Please Help!

Jason Tierney discusses the struggle involved with too little guidance when screening patients for OSA.

Jason Tierney

Jason Tierney

My Mom was rushed to the emergency room on her 63rd birthday. From there, she was transferred to the ICU for several days. This was during a spike in COVID numbers that elicited warnings to avoid non-life-threatening visits to the hospital. This was life-threatening. And an emergency.

My Dad called me with the news. Shocked but unsurprised due to my Mom’s indulgences, I asked what happened. He told me that during a routine visit, her PCP noted that my Mom’s O2 saturation was 74%. I’d previously urged my Mom to have a sleep test an incalculable number of times. She’d shriek, “If it’s a big deal, then a doctor would say something to me about it.” The doctor did say something this time. She said my Mom needed to be transported to the hospital via an ambulance. My Dad couldn’t drive her. It was too urgent.

At the hospital, they administered pulmonary function tests, a CT scan, and numerous other lab tests. Eventually they ordered a home sleep test, too. Guess what? COPD and (cue Final Jeopardy theme music) OSA.

We discussed what the next steps would likely be – CPAP, supplemental oxygen, physical therapy – when my Dad quizzically asked, “how do you know all this stuff?” I told him that it’s related to my work to which he chortled, “I thought you were a dental assistant or something like that.”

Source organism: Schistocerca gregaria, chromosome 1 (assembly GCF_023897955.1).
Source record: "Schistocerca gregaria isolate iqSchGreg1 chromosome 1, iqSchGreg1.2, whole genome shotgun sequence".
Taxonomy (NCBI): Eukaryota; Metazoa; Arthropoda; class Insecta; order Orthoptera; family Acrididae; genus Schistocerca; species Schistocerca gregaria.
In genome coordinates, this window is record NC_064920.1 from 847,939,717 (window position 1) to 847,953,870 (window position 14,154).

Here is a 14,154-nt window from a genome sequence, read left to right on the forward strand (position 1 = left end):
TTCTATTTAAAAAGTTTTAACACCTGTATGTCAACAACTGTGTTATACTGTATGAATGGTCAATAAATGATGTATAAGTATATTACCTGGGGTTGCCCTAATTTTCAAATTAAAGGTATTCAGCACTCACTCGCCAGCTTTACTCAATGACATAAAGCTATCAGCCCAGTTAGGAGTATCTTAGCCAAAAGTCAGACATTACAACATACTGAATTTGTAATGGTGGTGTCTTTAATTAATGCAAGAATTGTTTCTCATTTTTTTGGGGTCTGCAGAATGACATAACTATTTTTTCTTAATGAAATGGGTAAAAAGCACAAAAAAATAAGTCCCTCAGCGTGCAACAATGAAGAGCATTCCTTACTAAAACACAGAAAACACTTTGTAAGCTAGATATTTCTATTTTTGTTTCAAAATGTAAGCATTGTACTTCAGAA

Fortunately, this event served as the impetus for my parents quitting smoking after more than 45 years, making positive dietary shifts, and getting started with OSA treatment. By “getting started with OSA treatment” what I really mean is struggling with CPAP with little medical guidance and almost no oversight. The frustration and failure my parents feel is palpable.

Note that I said “they.” That’s because I accompanied my Dad to his PCP appointment a few weeks after my Mom was discharged from the hospital. My Dad is a 65-year-old male with a history of smoking and an “I’m enjoying my retirement” happy hour schedule. There, I asked the doctor if he would order a sleep test. He confessed to not knowing much about sleep apnea. He asked if my Dad snored or if anyone witnessed apneas. I told the doctor that when visiting my parents, it’s virtually impossible to sleep in their house due to the ground-quaking snoring punctuated by the staccato horror movie soundtrack that’s actually my Dad gasping for air – trying to stay alive. Trying not to die.

Now, they both struggle with CPAP. They feel that no one is explaining things to them. Hoses and other supplies are sporadically shipped to their home with no directions or explanations. I have provided them with scripts of questions to ask the medical staff. My Mom and Dad feel like they’re being ignored or cast aside by the medical profession. At the same time, they’re reluctant to listen to me while they place deep trust in the words of a doctor – the doctor is an authority. They think I’m still a naïve, know-nothing kid wearing Underoos and riding skateboards. I keep telling them I quit riding skateboards when I was 15.

My parents visit the dentist at least twice per year. No one there said anything to them about OSA. And they don’t listen to me. But they would listen to you.

Screen your patients. Don’t make assumptions. Communicate. Someone’s parents need you. Please help them. Please.

p.s. Kudos to the American Academy of Dental Sleep Medicine for their recent position paper on home sleep testing. This stance is certain to improve access to care and likely to save lives. Thank you, AADSM.

Dr. Solveig Magnusdottir offers some more details on sleep disorders and screening patients for OSA in her article “Objective Sleep Disorder Screening” at

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